And here’s where Joe and David were stone fucking brilliant; I’m going to quote the whole subdivision, adding some emphasis:
Subd. 12.Hearing upon denial or revocation.
(a) Any person aggrieved by denial or revocation of a permit to carry may appeal by petition to the district court having jurisdiction over the county or municipality where the application was submitted. The petition must list the sheriff as the respondent. The district court must hold a hearing at the earliest practicable date and in any event no later than 60 days following the filing of the petition for review. The court may not grant or deny any relief before the completion of the hearing. The record of the hearing must be sealed. The matter must be heard de novo without a jury.
(b) The court must issue written findings of fact and conclusions of law regarding the issues submitted by the parties. The court must issue its writ of mandamus directing that the permit be issued and order other appropriate relief unless the sheriff establishes by clear and convincing evidence:
(1) that the applicant is disqualified under the criteria described in subdivision 2, paragraph (b); or
(2) that there exists a substantial likelihood that the applicant is a danger to self or the public if authorized to carry a pistol under a permit. Incidents of alleged criminal misconduct that are not investigated and documented may not be considered.
(c) If an applicant is denied a permit on the grounds that the applicant is listed in the criminal gang investigative data system under section 299C.091, the person may challenge the denial, after disclosure under court supervision of the reason for that listing, based on grounds that the person:
(1) was erroneously identified as a person in the data system;
(2) was improperly included in the data system according to the criteria outlined in section 299C.091, subdivision 2, paragraph (b); or
(3) has demonstrably withdrawn from the activities and associations that led to inclusion in the data system.
(d) If the court grants a petition brought under paragraph (a), the court must award the applicant or permit holder reasonable costs and expenses including attorney fees.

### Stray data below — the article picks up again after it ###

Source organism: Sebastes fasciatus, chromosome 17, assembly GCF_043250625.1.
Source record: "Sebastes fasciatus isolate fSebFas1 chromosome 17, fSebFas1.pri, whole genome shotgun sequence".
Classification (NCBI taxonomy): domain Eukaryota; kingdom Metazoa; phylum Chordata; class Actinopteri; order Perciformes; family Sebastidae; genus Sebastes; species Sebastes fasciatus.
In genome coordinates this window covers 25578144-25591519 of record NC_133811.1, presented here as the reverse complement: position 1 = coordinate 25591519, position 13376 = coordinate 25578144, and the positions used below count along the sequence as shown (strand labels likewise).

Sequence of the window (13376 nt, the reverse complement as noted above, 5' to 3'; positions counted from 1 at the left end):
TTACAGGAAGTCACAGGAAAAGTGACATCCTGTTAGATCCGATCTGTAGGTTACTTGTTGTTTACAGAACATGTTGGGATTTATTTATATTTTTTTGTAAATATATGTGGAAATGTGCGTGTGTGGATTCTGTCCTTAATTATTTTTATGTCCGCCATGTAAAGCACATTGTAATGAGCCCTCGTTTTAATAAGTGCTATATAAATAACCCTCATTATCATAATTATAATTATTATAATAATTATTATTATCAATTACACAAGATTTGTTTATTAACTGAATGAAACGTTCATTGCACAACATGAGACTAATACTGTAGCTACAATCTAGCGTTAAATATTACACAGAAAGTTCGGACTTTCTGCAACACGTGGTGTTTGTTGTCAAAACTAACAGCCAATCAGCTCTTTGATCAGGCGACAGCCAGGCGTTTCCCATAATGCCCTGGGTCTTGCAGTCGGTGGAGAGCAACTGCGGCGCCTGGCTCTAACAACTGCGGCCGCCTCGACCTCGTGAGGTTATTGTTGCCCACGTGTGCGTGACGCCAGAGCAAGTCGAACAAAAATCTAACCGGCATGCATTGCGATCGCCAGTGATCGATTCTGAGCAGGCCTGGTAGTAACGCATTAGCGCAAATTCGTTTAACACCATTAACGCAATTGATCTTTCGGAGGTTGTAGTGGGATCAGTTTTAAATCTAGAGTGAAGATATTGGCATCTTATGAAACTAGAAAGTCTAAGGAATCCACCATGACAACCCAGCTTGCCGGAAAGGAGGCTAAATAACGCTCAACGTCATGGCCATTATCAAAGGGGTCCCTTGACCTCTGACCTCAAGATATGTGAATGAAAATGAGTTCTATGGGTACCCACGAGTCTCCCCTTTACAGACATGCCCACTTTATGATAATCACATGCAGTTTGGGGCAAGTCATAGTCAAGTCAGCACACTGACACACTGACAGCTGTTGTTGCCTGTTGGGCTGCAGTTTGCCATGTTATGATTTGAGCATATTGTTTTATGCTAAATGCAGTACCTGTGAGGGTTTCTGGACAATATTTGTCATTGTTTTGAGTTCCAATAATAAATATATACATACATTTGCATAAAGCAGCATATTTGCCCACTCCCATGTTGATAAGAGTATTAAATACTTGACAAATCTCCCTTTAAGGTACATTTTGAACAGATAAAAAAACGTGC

That last paragraph isn’t just unusual in carry laws; it’s unique. And it provides a good, albeit imperfect, check on bad judgment or bad faith by the sheriff: while the denied applicant does have to come up with some money — usually around $3000 — for a lawyer, if he wins, the court must order the sheriff to pay him back.
Nobody’s perfect, not even — maybe particularly not — guys with badges. And it works both ways to correct errors.
Let’s take a perhaps not entirely hypothetical case. Some guy with a history of relatively minor brushes with the law — interfering with a 911 call, a couple of disorderly conducts and two DWIs, say, manages to get through some sort of carry class at local gun shop — and applies for a permit. Looking at the application and his criminal history, the deputy says something like, well, Josh hasn’t been in trouble again for a few years; maybe he’s gotten his act together — let’s just cut the guy a break, and issues the permit.
Well, maybe it was the right call at the time; maybe not. But let’s say that this perhaps hypothetical guy goes on to pick up another DWI, a third and then a fourth disorderly conduct conviction, and tops it off with a 5th degree assault when he peppersprays a customer at his security guard job, and spends thirty days in jail.
Is the sheriff out of luck just because none of those are felonies?
Not at all. Look at the law, again, specifically Subd. 4 (c):
The sheriff must conduct a background check by means of electronic data transfer on a permit holder through the Minnesota Crime Information System and the National Instant Criminal Background Check System at least yearly to ensure continuing eligibility. The sheriff may also conduct additional background checks by means of electronic data transfer on a permit holder at any time during the period that a permit is in effect.
Yup. Every year, the sheriff has to redo the electronic background check at least once, and can do it at any time. And if he finds that there is, as the law says, “a substantial likelihood that the applicant is a danger to self or the public”?
See Subd 8:
The sheriff … may file a petition with the district court therein, for an order revoking a permit to carry on the grounds set forth in subdivision 6, paragraph (a), clause (3).
Pretty neat, eh? Which is among the many reasons why, in the greater scheme of things, the MCPPA is probably the model against which other modern, mainstream, commonsense “shall issue” carry permit laws will be measured.
All’s well that ends well.